(Islam or Islamic) and (religious worship or prayer)

4.  Follow the database-specific language.

As you do your searching, keep track of the words that appear in the detailed descriptions, or records, of your results list in the fields that will be labeled with headings such as subjects, descriptors, or subject headings.   These synonyms and related terms are the specific vocabulary used to describe your search term in that database or discipline.  Using these in your search can often improve your search results by making it more accurate and efficient/less time.

Tips and Tricks

Use quotation marks to search for exact phrases

Boolean Operators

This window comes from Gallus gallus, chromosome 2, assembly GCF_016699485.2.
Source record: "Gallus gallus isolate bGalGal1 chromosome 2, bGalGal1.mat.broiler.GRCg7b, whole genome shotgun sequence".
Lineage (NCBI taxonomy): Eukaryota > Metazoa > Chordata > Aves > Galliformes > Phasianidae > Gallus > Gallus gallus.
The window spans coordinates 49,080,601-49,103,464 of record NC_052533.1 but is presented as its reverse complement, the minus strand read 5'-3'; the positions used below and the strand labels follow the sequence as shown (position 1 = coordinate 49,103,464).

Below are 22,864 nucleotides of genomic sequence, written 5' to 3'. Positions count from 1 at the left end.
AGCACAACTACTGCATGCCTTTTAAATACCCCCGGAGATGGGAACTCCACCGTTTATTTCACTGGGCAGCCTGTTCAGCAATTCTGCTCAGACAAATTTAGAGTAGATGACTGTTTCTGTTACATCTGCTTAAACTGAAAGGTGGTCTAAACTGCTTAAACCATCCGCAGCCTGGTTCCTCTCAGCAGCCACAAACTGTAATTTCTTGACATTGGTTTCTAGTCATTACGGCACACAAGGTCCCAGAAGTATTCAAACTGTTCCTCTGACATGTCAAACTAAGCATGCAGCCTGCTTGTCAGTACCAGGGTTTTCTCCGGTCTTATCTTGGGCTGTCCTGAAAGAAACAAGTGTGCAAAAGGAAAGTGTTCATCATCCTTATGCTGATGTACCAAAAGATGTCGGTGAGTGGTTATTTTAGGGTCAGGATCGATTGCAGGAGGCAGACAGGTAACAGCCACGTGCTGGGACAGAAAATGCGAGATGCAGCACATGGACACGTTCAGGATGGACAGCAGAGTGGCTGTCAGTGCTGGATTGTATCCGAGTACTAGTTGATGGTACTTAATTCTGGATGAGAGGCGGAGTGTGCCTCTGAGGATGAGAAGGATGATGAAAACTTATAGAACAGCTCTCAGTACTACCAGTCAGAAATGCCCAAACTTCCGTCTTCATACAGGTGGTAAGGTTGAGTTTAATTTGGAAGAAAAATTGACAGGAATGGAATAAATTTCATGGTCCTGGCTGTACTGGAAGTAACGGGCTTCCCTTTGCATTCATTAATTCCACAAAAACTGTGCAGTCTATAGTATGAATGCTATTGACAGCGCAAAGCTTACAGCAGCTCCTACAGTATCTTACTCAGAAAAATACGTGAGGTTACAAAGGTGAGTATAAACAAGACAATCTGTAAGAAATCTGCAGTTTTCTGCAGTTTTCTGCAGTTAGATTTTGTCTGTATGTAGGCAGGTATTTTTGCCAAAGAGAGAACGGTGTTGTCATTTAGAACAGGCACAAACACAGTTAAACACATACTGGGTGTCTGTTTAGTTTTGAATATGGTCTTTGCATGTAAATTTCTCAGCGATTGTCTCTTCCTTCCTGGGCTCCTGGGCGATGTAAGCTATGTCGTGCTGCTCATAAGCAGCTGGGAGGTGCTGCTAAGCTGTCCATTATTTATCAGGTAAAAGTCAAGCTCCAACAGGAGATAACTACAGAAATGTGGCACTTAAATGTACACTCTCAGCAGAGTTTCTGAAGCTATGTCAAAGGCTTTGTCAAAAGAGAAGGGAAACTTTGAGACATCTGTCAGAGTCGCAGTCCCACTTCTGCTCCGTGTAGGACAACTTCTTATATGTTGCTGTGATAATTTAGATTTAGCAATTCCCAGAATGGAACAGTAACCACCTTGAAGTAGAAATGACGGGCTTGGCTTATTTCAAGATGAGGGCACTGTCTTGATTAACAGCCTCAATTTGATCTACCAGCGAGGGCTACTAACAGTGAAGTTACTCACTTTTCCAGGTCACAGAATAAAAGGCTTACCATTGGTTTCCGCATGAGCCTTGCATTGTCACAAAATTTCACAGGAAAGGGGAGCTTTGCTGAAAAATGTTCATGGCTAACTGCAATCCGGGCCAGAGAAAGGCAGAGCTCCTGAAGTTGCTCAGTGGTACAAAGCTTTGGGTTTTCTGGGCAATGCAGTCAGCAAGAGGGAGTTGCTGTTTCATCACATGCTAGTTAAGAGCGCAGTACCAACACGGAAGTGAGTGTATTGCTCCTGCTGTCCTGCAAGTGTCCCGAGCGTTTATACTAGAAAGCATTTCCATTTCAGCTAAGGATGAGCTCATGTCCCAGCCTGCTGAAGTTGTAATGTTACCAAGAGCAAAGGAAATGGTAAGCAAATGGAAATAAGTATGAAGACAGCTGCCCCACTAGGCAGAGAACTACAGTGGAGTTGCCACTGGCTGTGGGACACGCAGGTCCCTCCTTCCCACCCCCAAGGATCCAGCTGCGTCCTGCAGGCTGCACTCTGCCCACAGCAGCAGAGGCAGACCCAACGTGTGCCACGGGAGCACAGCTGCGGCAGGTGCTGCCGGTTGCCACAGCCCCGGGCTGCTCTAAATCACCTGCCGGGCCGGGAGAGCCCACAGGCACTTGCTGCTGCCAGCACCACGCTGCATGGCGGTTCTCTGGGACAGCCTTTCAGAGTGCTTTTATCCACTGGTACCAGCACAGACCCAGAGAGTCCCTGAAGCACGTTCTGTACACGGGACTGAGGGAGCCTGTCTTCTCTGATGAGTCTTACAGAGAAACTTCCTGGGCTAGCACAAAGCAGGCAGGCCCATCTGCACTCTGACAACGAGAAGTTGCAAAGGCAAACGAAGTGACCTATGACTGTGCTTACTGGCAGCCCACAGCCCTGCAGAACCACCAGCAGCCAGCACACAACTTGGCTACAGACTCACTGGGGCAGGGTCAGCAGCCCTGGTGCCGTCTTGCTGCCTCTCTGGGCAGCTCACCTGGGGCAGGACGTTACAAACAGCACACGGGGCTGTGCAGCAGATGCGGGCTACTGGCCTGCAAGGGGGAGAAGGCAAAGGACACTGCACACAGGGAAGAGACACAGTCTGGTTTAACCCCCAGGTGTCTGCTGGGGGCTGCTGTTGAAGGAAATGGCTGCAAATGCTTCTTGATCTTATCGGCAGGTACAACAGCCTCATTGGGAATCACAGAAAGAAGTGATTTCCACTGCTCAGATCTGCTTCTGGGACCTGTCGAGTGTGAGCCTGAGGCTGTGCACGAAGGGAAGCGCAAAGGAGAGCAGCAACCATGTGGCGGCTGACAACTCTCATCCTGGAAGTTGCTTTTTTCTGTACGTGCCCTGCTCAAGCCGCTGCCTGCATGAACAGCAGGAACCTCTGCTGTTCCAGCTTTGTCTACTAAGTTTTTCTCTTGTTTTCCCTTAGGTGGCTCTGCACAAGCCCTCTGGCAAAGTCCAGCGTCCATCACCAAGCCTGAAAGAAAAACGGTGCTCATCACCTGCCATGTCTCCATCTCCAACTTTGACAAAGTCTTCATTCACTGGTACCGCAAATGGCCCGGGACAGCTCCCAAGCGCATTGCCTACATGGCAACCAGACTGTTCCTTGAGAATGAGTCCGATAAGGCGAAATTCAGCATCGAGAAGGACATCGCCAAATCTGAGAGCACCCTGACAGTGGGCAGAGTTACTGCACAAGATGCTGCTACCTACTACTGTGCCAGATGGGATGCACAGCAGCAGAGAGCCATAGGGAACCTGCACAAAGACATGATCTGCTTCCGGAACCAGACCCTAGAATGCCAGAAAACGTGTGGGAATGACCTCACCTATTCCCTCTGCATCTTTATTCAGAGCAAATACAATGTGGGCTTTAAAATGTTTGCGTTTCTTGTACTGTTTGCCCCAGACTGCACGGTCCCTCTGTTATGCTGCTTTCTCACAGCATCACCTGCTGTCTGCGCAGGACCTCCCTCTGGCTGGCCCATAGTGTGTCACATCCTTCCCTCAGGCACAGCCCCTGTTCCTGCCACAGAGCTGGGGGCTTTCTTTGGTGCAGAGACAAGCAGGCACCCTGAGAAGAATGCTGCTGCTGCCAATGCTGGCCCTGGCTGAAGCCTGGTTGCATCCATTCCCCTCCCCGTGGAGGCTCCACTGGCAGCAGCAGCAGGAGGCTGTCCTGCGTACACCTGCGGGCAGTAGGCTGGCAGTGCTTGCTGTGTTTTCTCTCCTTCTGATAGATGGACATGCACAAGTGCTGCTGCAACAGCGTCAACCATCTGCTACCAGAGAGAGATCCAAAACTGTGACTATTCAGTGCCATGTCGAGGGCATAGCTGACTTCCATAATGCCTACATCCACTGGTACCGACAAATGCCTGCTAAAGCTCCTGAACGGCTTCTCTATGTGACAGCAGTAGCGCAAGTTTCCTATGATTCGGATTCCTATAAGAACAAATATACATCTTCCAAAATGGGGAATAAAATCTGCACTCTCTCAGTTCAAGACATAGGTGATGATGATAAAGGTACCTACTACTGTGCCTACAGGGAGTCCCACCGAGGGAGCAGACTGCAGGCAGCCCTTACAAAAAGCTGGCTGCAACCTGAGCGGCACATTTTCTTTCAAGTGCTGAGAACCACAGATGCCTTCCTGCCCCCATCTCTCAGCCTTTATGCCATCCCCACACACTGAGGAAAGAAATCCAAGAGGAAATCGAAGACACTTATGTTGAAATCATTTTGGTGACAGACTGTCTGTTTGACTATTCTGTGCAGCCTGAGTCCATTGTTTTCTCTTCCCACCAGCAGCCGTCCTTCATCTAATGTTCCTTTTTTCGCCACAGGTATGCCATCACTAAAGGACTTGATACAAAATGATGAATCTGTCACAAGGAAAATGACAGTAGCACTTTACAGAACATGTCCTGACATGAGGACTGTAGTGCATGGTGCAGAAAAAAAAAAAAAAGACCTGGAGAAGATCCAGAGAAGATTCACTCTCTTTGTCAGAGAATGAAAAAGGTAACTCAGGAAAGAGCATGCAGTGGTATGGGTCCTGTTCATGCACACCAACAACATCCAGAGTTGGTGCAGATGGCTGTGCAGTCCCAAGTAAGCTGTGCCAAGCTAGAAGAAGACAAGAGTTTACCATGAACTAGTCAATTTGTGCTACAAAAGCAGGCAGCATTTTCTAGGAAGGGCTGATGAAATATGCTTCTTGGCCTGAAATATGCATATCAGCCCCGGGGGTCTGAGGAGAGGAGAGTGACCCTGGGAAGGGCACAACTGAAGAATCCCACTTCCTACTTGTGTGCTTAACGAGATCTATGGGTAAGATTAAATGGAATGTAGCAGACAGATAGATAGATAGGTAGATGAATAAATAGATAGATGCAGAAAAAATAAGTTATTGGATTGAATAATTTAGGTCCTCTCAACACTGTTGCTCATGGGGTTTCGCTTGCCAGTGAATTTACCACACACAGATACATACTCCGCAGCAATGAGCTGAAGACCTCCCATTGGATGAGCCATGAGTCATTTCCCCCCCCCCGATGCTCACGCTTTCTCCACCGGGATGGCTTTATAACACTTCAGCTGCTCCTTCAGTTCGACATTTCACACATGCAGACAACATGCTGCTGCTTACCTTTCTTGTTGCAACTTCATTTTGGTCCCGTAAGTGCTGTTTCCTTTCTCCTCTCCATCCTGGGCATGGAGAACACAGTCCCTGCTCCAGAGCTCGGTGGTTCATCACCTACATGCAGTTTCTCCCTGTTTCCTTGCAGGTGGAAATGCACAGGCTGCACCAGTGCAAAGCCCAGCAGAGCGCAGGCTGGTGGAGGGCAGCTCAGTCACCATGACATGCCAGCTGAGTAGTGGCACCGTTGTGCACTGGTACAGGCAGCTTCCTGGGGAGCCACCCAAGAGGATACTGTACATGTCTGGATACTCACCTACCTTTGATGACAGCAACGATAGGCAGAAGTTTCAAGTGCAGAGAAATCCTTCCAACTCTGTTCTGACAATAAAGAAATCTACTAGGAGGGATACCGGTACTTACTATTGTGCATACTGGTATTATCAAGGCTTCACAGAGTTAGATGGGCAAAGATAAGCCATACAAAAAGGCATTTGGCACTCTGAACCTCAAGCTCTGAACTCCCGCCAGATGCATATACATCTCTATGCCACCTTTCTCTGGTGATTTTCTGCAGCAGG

• AND narrows your results (because all search terms must be present in the resulting records).
    Ex: bridges AND history AND civil engineering (the black triangle in the middle of the Venn diagram below represents the result set for this search).
    Note: Most search engines and databases will assume your search terms are connected with AND.
  • OR broadens your results (because search results may contain either or both search terms).
    Ex: university OR college OR higher education (the entire Venn diagram below represents the result set for this search).
    Note: OR is especially useful if your search terms have synonyms.
  • NOT excludes results with whichever search term follows it.
    Ex: mercury NOT planet (the dark green section in the Venn diagram represents the result set for this search).
    The order of your search terms matters when using NOT (results with the second search term will be excluded).